This review is based on the first four episodes of the HBO series.
If there is anything we know about Westworld, it’s that it is out of this world.
Puzzling mysteries, constructed realities and questions about consciousness and identity that can potentially lead one to an existential crisis, Westworld is back with a long-awaited season 3 and kid you not, it is still as mind-boggling as the previous seasons. All without making us all go: “huh?”.
Creators Jonathan Nolan and Lisa Joy have been teasing viewers about what could happen when the hosts – especially Delores (Evan Rachel Wood) – slip into the real world all throughout season 2 and the confusing and admittedly messy timeline of said season left viewers with plenty of plot holes and tons of questions. Be teased no more because lucky for fans who have been dying to have a continuation, season 3 gets right into it in a (surprising) linear fashion.
Season 3 picks up right where the previous season ends and starts off in the real world 30 years later. The world is dystopian, high-tech and Delos and brand new company Incite are at each other’s neck in trying to sustain and take over the AI industry. Filmed in Singapore and Los Angeles, the wild mix of architecture and culture depicts how global humans have become.
Whilst this version of the real-world we’re introduced to is foreign, what seems to have made a comfortable home is human nature. Explored in the previous two seasons, humans in season 3 are still as vile, abusive and condescending three decades later. It’s no wonder that when Delores finally returns to the screen, she’s thirsting for blood, revenge and world domination. This thirst grows when she meets Breaking Bad’s Aaron Paul.
We finally see Paul in season 3 and what was supposed to be a character in season 1 is finally making an entry in the third season. Guess it’s better late than never?
In this season, Paul plays new character named Caleb – a construction worker and hitman with harrowing depression. Caleb battles with mental health and trauma on a daily and has seemingly lost all hope. He goes for therapy but decides to stop treatment until he finds something real that will reignite his dull, bleak life. That “something real” soon happens to be Delores.
The two build a close relationship and Caleb eventually joins the fight with Delores as her loyal steed. Caleb isn’t as vicious as Delores (who can ever be, really?) and the show seems to hint that Caleb may hold redeeming characters innate in humans. Wil that change Delores’ mind? It seems unlikely.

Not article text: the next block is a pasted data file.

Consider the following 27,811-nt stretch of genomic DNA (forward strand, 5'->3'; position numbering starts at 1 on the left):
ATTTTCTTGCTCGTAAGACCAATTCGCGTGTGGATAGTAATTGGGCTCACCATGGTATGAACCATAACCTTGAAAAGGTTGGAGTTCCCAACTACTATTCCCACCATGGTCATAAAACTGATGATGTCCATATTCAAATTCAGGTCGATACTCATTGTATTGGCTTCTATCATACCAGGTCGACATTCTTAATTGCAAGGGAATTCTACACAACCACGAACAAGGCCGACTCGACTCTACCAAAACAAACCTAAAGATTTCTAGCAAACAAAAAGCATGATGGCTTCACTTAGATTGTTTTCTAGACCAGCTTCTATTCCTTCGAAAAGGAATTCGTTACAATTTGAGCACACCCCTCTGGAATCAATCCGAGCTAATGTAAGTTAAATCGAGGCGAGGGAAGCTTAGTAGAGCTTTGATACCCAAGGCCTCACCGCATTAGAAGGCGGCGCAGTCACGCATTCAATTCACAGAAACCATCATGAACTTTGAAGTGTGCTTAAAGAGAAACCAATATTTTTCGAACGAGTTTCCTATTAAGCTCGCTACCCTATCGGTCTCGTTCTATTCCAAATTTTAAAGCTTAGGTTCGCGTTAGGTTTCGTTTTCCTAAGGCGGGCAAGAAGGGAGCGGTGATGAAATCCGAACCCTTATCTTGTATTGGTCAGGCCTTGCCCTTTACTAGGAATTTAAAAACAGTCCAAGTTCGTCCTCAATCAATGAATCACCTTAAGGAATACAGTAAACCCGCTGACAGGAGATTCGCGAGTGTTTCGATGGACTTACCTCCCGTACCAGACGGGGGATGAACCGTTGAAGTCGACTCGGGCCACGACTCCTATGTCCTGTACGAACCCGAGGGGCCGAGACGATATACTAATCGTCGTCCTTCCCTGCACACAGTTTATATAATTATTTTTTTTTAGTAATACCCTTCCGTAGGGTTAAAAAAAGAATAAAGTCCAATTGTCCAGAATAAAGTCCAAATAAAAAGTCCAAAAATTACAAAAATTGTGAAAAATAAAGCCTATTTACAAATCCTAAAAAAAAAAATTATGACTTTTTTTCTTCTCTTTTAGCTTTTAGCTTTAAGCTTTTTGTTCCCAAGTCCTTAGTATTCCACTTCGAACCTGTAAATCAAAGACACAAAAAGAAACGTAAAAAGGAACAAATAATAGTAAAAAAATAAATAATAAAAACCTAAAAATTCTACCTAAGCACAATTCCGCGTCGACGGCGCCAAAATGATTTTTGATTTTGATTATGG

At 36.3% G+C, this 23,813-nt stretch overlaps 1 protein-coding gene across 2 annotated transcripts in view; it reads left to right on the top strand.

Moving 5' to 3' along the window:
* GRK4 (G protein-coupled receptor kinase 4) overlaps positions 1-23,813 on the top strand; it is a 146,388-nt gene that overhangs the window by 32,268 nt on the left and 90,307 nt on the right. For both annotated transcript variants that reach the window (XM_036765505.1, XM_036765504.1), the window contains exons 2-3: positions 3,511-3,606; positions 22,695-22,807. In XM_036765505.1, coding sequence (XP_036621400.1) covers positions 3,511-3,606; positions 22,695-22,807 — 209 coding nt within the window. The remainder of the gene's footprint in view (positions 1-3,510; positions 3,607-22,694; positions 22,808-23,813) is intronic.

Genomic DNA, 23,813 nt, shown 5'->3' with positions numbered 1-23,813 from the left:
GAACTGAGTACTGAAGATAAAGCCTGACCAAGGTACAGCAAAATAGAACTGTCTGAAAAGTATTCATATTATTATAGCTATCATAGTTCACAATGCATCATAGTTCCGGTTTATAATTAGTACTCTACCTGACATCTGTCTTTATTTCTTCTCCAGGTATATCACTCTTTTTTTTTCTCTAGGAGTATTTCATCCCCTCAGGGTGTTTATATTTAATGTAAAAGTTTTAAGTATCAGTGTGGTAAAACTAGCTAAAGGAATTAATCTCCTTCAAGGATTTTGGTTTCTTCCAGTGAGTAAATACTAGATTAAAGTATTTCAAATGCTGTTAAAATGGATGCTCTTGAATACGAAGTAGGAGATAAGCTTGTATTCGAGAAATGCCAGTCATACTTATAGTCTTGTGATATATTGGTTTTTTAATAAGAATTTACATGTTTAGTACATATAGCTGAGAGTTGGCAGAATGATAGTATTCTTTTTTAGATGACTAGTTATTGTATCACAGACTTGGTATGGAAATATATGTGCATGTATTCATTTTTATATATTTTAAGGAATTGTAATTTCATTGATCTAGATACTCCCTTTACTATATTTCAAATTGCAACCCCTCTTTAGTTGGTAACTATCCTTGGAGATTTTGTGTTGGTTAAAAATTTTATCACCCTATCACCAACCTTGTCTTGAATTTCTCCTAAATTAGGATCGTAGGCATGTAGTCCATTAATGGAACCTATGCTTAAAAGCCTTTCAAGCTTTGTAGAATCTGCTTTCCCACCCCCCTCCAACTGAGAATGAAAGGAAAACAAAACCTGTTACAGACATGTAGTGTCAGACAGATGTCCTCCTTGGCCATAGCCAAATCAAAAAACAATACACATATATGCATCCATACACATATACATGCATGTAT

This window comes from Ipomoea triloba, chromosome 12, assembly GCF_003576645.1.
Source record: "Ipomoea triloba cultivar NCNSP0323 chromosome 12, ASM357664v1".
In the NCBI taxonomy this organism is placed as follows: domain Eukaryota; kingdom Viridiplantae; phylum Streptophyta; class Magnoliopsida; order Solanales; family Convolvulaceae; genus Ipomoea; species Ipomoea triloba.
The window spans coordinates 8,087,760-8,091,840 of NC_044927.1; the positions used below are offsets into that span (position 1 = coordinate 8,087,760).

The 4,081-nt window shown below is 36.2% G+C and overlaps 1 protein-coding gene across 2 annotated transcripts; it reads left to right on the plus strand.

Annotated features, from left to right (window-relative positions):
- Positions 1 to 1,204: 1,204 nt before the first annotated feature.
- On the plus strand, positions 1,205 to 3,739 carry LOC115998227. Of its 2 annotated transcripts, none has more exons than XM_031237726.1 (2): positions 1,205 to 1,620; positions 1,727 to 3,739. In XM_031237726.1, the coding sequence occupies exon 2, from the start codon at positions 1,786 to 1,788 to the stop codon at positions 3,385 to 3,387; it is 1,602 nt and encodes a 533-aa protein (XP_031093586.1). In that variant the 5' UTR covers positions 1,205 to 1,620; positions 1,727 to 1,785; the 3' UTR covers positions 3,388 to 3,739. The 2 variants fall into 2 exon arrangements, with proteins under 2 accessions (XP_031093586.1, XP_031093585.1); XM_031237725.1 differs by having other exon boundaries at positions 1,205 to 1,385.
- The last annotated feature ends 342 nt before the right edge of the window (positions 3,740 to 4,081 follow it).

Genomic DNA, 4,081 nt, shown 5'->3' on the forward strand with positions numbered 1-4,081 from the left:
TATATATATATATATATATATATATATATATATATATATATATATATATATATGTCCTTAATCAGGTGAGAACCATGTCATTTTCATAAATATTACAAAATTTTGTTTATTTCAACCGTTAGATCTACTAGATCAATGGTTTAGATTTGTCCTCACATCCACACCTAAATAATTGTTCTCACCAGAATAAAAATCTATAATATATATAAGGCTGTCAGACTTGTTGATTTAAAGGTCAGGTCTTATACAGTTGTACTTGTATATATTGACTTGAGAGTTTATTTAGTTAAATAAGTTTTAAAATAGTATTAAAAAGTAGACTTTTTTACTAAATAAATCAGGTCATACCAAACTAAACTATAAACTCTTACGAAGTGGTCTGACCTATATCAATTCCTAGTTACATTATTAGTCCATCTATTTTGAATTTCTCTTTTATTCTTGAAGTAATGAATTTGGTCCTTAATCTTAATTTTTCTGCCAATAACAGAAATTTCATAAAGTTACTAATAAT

Paul isn’t the only new sheriff in town, Vincent Cassell plays a tycoon desperate to put an end to Delores, while Lena Waithe and Kid Cudi play as hitmen alongside Paul’s character. Whilst these new characters do thicken the plot, it gets thicker when characters who are killed off in the massacre in season 2 returns.
Maeve (Thandie Newton) returns with the same quest in her mind, of which it is to be with her daughter, but is roped in to be a pawn in someone else’s fantasy in killing Delores. Charlotte (Tessa Thompson) makes a comeback with Delores inside of her as seen in season 2 to do dirty dealings for Delores but is immediately thrown into an identity crisis between who she is and who she really is. Bernard (Jeffrey Wright) makes a comeback to answer the questions and fill in the plot holes created in season 2 and everyone and no one is in control of their realities.
Whilst we enjoy seeing favourite characters come back to life over and over again, Westworld enjoys doing it until it has come to a point where death no longer holds meaning. It becomes increasingly hard to hope that Maeve will be reunited with her daughter when the maiden gets shot left right and centre and gets resurrected only to be diverted from her true quest. It also begs the question if there truly is any point in killing someone if they return once again? Although this largely excludes the host recreated as Emily to torment William over and over again for killing her.
Dying and resurrecting has been Westworld’s favourite way of creating plot twists and playing with our minds, but it forgets that as humans who only live once on this Earth, life and death hold great value. Without upholding these things we human viewers hold dear, characters start to lose their touch on us. And tip to Westworld for the next couple of seasons to follow after: replicating consciousness to put in a copy body is a cool party trick, so let’s not overdo it.
For those new to the tv show, Westworld can be a personal hell. It builds a lot upon the sufferings and grief of the characters in the first season and it takes time to understand what the hell hosts are and what their end goal is.
But whether or not you’re new to the rodeo or a long-time fan, giddy up and get ready to have your mind blown and to be thrown into an existential crisis, because as whack as it Westworld gets, you can’t help but want more.
GEEK REVIEW SCORE
Oops, they did it again. They played with our minds. And we got lost in their game. Oops, we think we’re in love. Get ready for the new gods above – they’re not that innocent.
Story - 8/10
Direction - 8/10
Characterisation - 8.5/10
Geek Satisfaction - 8/10